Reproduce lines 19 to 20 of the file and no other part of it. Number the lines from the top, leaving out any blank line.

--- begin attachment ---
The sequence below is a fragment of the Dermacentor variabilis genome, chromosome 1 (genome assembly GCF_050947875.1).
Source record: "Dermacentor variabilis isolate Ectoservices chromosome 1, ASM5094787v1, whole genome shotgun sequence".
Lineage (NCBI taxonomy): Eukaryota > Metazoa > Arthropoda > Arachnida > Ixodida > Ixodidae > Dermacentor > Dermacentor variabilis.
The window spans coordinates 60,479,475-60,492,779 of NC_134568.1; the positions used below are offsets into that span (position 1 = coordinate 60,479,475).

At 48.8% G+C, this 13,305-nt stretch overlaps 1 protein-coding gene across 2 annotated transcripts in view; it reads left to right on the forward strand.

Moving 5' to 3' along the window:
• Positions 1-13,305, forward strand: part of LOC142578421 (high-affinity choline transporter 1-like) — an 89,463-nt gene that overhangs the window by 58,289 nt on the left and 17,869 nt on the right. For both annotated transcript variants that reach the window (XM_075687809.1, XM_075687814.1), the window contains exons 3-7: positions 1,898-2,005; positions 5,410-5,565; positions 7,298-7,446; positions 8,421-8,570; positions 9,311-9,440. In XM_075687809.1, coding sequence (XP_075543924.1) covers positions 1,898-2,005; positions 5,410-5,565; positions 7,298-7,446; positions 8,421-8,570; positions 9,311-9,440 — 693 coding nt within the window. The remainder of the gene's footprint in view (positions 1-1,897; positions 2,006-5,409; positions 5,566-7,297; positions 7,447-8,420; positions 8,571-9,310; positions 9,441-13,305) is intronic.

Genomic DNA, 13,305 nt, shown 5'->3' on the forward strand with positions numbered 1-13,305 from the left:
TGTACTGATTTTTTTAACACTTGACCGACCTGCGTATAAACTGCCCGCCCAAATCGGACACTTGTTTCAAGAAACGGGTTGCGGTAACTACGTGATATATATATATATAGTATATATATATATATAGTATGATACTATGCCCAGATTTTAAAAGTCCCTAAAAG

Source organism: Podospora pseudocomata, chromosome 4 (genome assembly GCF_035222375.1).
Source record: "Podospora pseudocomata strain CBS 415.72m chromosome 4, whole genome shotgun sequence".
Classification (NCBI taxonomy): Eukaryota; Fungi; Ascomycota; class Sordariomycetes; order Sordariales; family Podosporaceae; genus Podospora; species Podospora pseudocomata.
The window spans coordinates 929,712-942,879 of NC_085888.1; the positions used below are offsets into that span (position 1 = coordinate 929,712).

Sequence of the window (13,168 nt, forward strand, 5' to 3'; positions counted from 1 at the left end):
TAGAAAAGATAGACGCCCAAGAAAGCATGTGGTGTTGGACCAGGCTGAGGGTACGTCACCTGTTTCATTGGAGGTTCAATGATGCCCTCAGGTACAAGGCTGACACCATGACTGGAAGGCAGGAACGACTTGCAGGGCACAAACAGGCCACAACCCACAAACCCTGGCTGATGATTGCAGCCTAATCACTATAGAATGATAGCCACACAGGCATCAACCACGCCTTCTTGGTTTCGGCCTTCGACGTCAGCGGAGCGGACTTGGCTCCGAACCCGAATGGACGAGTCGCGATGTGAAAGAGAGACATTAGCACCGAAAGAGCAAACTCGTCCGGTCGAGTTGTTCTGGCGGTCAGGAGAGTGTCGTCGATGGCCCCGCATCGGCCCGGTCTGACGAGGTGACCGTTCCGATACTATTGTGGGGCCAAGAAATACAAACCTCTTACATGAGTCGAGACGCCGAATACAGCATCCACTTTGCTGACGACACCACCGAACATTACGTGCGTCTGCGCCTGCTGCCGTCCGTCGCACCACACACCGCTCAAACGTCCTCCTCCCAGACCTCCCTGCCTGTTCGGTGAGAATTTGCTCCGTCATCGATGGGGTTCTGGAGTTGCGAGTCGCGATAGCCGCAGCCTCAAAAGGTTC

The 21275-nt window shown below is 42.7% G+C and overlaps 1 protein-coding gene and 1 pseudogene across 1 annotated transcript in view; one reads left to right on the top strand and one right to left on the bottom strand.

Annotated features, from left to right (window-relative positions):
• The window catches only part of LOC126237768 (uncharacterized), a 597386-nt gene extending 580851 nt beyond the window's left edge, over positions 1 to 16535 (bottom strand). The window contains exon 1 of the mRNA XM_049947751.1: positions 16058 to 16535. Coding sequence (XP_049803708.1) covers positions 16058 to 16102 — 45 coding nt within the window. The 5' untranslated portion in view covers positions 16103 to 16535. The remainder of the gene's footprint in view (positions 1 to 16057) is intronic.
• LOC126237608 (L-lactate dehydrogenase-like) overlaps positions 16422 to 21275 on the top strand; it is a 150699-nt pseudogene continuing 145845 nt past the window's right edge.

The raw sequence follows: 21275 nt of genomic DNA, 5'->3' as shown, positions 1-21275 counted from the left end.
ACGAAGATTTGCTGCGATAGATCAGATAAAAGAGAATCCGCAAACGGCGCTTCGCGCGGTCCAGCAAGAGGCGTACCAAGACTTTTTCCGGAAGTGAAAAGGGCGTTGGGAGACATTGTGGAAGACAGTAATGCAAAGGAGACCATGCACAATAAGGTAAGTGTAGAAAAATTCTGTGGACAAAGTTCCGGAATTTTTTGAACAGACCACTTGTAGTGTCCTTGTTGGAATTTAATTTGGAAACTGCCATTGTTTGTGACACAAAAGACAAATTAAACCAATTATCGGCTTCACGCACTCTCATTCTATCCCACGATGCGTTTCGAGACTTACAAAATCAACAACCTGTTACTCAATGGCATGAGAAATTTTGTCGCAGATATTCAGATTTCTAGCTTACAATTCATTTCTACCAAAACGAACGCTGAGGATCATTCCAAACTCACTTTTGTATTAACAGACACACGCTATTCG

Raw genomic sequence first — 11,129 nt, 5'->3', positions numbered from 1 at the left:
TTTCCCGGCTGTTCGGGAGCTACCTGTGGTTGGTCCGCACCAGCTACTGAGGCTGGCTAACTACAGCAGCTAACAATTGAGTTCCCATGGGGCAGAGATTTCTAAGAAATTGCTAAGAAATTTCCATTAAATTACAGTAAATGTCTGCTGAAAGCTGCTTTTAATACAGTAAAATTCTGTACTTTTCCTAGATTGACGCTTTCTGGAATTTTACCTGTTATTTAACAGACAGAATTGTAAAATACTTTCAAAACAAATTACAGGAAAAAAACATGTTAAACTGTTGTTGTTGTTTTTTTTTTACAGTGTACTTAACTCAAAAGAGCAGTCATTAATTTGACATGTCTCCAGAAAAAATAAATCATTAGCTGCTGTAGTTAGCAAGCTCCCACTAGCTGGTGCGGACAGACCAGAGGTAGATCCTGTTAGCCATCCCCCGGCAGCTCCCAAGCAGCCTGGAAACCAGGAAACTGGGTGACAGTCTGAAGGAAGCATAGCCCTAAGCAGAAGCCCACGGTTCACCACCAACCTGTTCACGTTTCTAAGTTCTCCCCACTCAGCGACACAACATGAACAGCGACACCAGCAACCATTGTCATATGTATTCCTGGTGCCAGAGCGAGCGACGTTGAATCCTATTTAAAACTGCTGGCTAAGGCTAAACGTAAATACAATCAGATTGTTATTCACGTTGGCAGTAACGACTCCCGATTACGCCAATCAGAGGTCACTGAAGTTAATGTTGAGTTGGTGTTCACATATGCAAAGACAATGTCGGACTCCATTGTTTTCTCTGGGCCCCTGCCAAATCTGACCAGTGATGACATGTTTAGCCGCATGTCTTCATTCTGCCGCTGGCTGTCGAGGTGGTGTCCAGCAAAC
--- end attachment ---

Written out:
• LOC126237608 (L-lactate dehydrogenase-like) overlaps positions 16422 to 21275 on the top strand; it is a 150699-nt pseudogene continuing 145845 nt past the window's right edge.

The raw sequence follows: 21275 nt of genomic DNA, 5'->3' as shown, positions 1-21275 counted from the left end.